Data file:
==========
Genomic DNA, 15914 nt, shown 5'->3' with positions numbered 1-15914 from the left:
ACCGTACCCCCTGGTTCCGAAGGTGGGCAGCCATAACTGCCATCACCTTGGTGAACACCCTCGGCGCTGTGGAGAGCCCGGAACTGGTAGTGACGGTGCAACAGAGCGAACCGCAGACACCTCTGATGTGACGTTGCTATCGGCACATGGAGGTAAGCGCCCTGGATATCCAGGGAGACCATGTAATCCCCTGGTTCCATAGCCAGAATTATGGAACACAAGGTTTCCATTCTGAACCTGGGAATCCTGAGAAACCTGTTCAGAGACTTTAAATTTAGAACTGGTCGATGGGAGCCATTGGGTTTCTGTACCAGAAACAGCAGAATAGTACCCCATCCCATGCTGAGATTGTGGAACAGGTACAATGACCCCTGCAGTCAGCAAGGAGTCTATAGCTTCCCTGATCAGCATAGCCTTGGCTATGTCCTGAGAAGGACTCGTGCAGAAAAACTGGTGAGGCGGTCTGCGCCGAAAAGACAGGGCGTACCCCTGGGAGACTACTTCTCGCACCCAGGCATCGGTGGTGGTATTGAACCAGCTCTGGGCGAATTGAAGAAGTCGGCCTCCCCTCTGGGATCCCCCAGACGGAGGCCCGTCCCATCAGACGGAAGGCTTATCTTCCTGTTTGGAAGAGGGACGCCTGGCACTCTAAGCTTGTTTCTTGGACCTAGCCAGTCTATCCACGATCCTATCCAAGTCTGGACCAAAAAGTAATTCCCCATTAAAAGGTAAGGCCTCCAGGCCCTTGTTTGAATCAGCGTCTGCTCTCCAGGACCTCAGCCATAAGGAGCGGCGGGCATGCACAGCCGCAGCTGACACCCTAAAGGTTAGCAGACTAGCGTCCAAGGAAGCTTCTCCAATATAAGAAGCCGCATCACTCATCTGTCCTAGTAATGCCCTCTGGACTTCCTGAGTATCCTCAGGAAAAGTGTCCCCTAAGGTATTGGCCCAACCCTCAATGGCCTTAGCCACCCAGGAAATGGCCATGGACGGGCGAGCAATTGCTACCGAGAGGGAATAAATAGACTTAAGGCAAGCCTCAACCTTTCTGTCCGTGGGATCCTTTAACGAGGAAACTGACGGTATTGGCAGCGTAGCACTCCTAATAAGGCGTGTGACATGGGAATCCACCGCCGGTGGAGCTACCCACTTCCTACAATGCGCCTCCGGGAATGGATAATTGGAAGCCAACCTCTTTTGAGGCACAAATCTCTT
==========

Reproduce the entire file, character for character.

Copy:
Genomic DNA, 15914 nt, shown 5'->3' with positions numbered 1-15914 from the left:
ACCGTACCCCCTGGTTCCGAAGGTGGGCAGCCATAACTGCCATCACCTTGGTGAACACCCTCGGCGCTGTGGAGAGCCCGGAACTGGTAGTGACGGTGCAACAGAGCGAACCGCAGACACCTCTGATGTGACGTTGCTATCGGCACATGGAGGTAAGCGCCCTGGATATCCAGGGAGACCATGTAATCCCCTGGTTCCATAGCCAGAATTATGGAACACAAGGTTTCCATTCTGAACCTGGGAATCCTGAGAAACCTGTTCAGAGACTTTAAATTTAGAACTGGTCGATGGGAGCCATTGGGTTTCTGTACCAGAAACAGCAGAATAGTACCCCATCCCATGCTGAGATTGTGGAACAGGTACAATGACCCCTGCAGTCAGCAAGGAGTCTATAGCTTCCCTGATCAGCATAGCCTTGGCTATGTCCTGAGAAGGACTCGTGCAGAAAAACTGGTGAGGCGGTCTGCGCCGAAAAGACAGGGCGTACCCCTGGGAGACTACTTCTCGCACCCAGGCATCGGTGGTGGTATTGAACCAGCTCTGGGCGAATTGAAGAAGTCGGCCTCCCCTCTGGGATCCCCCAGACGGAGGCCCGTCCCATCAGACGGAAGGCTTATCTTCCTGTTTGGAAGAGGGACGCCTGGCACTCTAAGCTTGTTTCTTGGACCTAGCCAGTCTATCCACGATCCTATCCAAGTCTGGACCAAAAAGTAATTCCCCATTAAAAGGTAAGGCCTCCAGGCCCTTGTTTGAATCAGCGTCTGCTCTCCAGGACCTCAGCCATAAGGAGCGGCGGGCATGCACAGCCGCAGCTGACACCCTAAAGGTTAGCAGACTAGCGTCCAAGGAAGCTTCTCCAATATAAGAAGCCGCATCACTCATCTGTCCTAGTAATGCCCTCTGGACTTCCTGAGTATCCTCAGGAAAAGTGTCCCCTAAGGTATTGGCCCAACCCTCAATGGCCTTAGCCACCCAGGAAATGGCCATGGACGGGCGAGCAATTGCTACCGAGAGGGAATAAATAGACTTAAGGCAAGCCTCAACCTTTCTGTCCGTGGGATCCTTTAACGAGGAAACTGACGGTATTGGCAGCGTAGCACTCCTAATAAGGCGTGTGACATGGGAATCCACCGCCGGTGGAGCTACCCACTTCCTACAATGCGCCTCCGGGAATGGATAATTGGAAGCCAACCTCTTTTGAGGCACAAATCTCTT